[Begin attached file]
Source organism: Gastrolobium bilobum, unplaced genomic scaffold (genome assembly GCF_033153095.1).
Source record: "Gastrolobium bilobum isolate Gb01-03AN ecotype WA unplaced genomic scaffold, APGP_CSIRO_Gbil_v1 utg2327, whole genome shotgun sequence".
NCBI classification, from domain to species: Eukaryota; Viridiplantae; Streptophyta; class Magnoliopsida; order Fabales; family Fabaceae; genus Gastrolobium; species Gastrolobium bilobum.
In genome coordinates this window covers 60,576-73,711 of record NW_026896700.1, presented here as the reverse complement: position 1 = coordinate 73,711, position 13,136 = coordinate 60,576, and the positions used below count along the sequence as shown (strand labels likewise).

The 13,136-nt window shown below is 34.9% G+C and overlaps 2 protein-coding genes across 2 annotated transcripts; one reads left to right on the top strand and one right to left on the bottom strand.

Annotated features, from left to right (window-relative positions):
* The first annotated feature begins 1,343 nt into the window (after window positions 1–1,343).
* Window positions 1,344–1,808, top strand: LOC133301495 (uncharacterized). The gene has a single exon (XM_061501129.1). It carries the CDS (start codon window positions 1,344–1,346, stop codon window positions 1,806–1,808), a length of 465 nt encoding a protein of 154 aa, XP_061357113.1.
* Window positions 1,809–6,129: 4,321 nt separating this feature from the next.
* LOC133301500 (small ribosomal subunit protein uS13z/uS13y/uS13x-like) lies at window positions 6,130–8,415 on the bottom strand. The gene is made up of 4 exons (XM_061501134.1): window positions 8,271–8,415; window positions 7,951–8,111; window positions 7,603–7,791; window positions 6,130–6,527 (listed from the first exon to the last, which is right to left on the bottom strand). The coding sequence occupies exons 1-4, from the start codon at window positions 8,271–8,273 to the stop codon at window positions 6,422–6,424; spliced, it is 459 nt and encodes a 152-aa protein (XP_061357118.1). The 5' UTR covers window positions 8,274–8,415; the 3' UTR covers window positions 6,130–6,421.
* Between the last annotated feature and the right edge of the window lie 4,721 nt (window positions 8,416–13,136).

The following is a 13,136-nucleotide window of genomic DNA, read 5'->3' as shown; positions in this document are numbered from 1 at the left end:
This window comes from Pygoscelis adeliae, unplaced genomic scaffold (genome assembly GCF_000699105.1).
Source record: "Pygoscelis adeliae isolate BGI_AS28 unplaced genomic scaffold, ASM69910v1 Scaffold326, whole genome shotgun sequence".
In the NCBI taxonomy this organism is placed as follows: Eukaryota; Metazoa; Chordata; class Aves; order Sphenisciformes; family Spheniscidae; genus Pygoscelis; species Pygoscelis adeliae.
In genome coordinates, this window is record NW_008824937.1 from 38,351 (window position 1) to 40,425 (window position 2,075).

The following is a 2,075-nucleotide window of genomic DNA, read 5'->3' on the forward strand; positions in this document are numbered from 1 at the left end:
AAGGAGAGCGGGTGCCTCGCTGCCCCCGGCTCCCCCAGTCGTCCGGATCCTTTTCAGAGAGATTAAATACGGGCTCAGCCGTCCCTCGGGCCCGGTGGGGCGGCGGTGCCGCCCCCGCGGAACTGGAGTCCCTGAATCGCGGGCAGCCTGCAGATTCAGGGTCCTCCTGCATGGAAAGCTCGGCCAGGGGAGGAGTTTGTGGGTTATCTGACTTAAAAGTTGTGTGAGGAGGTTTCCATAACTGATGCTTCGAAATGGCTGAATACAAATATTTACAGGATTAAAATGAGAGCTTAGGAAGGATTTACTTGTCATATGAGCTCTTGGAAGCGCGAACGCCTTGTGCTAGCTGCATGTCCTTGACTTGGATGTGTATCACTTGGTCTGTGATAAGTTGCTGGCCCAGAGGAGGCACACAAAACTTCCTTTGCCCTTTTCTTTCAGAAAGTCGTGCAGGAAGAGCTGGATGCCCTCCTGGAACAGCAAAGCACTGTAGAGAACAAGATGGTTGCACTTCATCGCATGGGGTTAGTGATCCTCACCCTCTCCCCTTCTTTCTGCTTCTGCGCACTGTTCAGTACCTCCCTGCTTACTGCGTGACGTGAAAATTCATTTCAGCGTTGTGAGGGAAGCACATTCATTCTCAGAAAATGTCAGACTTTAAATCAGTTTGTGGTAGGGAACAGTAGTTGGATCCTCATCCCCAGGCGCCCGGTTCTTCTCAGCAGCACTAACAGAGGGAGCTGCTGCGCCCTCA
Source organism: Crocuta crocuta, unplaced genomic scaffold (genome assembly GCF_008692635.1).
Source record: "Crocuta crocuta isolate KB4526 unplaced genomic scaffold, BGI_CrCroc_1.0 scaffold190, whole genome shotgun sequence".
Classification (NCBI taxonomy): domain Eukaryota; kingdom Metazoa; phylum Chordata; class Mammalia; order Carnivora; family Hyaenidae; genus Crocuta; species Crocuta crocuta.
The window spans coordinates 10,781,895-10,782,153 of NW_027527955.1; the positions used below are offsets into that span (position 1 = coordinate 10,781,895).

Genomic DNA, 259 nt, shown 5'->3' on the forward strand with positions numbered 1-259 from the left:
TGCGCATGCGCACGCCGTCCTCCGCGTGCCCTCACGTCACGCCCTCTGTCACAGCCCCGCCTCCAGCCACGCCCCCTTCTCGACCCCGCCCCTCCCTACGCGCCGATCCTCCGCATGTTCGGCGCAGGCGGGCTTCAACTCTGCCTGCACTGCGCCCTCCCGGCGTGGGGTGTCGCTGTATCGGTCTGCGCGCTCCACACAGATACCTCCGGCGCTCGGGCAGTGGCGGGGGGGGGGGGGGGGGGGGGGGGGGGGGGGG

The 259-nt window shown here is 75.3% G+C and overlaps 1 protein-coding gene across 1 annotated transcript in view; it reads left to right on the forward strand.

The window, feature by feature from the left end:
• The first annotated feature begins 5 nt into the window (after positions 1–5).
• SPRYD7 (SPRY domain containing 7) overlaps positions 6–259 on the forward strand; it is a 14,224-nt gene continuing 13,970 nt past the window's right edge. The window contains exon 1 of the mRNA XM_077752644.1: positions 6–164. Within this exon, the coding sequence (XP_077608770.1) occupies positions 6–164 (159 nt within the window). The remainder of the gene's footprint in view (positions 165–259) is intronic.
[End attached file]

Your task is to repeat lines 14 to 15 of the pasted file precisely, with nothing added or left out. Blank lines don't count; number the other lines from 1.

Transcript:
Source record: "Pygoscelis adeliae isolate BGI_AS28 unplaced genomic scaffold, ASM69910v1 Scaffold326, whole genome shotgun sequence".
In the NCBI taxonomy this organism is placed as follows: Eukaryota; Metazoa; Chordata; class Aves; order Sphenisciformes; family Spheniscidae; genus Pygoscelis; species Pygoscelis adeliae.